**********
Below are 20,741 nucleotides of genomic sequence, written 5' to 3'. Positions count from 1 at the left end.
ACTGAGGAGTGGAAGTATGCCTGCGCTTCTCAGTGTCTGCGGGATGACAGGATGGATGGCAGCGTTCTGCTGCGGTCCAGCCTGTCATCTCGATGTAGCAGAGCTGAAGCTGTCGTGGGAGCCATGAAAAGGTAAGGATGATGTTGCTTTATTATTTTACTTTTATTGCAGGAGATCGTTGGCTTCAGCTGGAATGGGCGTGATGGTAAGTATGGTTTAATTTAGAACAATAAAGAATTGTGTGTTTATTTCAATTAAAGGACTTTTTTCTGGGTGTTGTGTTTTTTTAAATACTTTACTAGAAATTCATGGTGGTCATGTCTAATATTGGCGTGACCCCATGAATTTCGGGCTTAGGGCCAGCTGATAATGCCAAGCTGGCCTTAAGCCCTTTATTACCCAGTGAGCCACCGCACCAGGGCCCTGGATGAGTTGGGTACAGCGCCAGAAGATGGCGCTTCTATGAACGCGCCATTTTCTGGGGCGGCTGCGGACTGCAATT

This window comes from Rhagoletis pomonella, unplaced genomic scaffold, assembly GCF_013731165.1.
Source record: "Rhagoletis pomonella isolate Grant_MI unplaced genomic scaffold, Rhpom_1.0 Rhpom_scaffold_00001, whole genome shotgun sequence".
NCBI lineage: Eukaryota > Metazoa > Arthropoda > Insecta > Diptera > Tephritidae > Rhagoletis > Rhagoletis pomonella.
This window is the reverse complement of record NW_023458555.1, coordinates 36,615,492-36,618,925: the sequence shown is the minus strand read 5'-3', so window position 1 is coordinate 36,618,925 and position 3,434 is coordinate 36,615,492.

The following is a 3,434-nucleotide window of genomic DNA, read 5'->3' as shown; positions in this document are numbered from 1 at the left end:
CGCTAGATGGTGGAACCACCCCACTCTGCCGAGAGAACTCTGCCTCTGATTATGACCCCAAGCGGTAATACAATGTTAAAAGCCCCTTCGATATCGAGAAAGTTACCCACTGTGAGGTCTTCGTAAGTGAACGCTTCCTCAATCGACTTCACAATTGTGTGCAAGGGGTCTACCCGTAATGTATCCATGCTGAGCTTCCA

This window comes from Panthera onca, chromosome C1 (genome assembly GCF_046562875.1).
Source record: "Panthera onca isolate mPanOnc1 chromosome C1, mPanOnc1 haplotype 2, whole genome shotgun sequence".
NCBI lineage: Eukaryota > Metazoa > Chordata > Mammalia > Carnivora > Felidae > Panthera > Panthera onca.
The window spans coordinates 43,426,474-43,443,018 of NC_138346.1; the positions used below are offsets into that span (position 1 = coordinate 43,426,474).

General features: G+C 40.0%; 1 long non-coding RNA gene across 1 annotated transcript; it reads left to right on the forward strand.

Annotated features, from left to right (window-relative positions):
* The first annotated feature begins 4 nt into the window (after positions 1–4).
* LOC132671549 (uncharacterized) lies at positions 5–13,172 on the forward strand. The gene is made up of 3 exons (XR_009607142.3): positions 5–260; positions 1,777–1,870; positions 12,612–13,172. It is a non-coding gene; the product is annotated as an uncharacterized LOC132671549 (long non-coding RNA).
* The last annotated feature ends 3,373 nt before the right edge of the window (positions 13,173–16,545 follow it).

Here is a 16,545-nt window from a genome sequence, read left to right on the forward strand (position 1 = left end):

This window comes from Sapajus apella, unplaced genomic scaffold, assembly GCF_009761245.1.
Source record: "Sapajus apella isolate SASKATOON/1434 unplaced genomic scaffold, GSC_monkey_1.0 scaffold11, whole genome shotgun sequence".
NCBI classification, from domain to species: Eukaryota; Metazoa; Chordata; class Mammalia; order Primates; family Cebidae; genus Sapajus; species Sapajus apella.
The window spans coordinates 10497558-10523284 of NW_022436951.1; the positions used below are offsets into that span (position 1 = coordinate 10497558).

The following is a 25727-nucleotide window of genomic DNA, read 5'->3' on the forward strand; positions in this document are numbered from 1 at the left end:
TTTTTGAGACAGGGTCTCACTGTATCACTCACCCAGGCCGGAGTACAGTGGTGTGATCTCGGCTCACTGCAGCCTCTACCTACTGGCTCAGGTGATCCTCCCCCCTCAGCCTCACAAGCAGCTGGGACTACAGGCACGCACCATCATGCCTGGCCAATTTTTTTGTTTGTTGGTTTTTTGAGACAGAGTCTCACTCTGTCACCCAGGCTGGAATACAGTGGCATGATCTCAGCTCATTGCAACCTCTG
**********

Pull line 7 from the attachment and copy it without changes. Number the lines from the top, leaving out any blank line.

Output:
The following is a 3,434-nucleotide window of genomic DNA, read 5'->3' as shown; positions in this document are numbered from 1 at the left end: